The Right Way to Store and Serve Dragonfly Thumbnails

An improved method for caching thumbnailed images with the Dragonfly Ruby library.

We love and use Dragonfly to manage file uploads in our Rails applications. Specifically, its API for generating thumbnails is a huge improvement over its predecessors. There is one area where the library falls short, though: out of the box, Dragonfly doesn't do anything to cache the result of a resize/crop, meaning a naïve implementation would rerun these operations every time we wanted to show a thumbnailed image to a user.

The Dragonfly documentation offers some suggestion about how to handle this issue, but makes it clear that you're pretty much on your own:

Dragonfly.app.configure do

  # Override the .url method...
  define_url do |app, job, opts|
    thumb = Thumb.find_by_signature(job.signature)
    # If (fetch 'some_uid' then resize to '40x40') has been stored already, give the datastore's remote url ...
    if thumb
      app.datastore.url_for(thumb.uid)
    # ...otherwise give the local Dragonfly server url
    else
      app.server.url_for(job)
    end
  end

  # Before serving from the local Dragonfly server...
  before_serve do |job, env|
    # ...store the thumbnail in the datastore...
    uid = job.store

    # ...keep track of its uid so next time we can serve directly from the datastore
    Thumb.create!(uid: uid, signature: job.signature)
  end

end

To summarize: create a Thumb model to track uploaded crops. The define_url callback executes when you ask for the URL for a thumbnail, checking if a record exists in the database with a matching signature and, if so, returning the URL to the stored image (e.g. on S3). The before_serve block defines what happens when Dragonfly receives a request for a thumbnailed image (the ones that look like /media/...), storing the thumbnail and then creating a corresponding record in the database.

The problem with this approach is that if someone gets ahold of the initial /media/... URL, they can cause your app to reprocess the same image multiple times, or store multiple copies of the same image, or just fail outright. Here's how we can do it better.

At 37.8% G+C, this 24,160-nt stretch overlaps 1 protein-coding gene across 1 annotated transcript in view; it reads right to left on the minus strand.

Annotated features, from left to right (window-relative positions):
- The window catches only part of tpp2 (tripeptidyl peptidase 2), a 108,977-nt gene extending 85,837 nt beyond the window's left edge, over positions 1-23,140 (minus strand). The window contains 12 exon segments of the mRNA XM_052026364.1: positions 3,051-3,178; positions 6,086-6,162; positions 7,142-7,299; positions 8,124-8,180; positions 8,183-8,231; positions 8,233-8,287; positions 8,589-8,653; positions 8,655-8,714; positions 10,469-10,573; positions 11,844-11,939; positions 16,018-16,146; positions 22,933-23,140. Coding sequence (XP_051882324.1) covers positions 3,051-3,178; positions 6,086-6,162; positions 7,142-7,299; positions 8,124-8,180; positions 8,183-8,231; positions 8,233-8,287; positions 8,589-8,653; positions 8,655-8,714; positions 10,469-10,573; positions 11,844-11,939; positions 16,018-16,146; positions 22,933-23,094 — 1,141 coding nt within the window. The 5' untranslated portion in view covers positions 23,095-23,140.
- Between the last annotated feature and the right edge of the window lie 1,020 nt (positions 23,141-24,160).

First, create the Thumbs table, and put unique indexes on both columns. This ensures we'll never store multiple versions of the same cropping of any given image.

class CreateThumbs < ActiveRecord::Migration[5.2]
  def change
    create_table :thumbs do |t|
      t.string :signature, null: false
      t.string :uid, null: false

      t.timestamps
    end

    add_index :thumbs, :signature, unique: true
    add_index :thumbs, :uid, unique: true
  end
end

Then, create the model. Same idea: ensure uniqueness of signature and UID.

class Thumb < ApplicationRecord
  validates :signature,
            :uid,
            presence: true,
            uniqueness: true
end

Then replace the before_serve block from above with the following:

before_serve do |job, env|
  thumb = Thumb.find_by_signature(job.signature)

  if thumb
    throw :halt,
      [301, { "Location" => job.app.remote_url_for(thumb.uid) }, [""]]
  else
    uid = job.store
    Thumb.create!(uid: uid, signature: job.signature)
  end
end

(Here's the full resulting config.)

The key difference here is that, before manipulating, storing, and serving an image, we check if we already have a thumbnail with the matching signature. If we do, we take advantage of a cool feature of Dragonfly (and of Ruby) and throw1 a Rack response that redirects to the existing asset which Dragonfly catches and returns to the user.


So that's that: a bare minimum approach to storing and serving your Dragonfly thumbnails without the risk of duplicates. Your app's needs may vary slightly, but I think this serves as a better default than what the docs recommend. Let me know if you have any suggestions for improvement in the comments below.

Dragonfly illustration courtesy of Vecteezy.

  1. For more information on Ruby's throw/catch mechanism, here is a good explanation from Programming Ruby or see chapter 4.7 of Avdi Grimm's Confident Ruby.
David Eisinger

David is Viget's managing development director. From our Durham, NC, office, he builds high-quality, forward-thinking software for PUMA, the World Wildlife Fund, ID.me, and many others.

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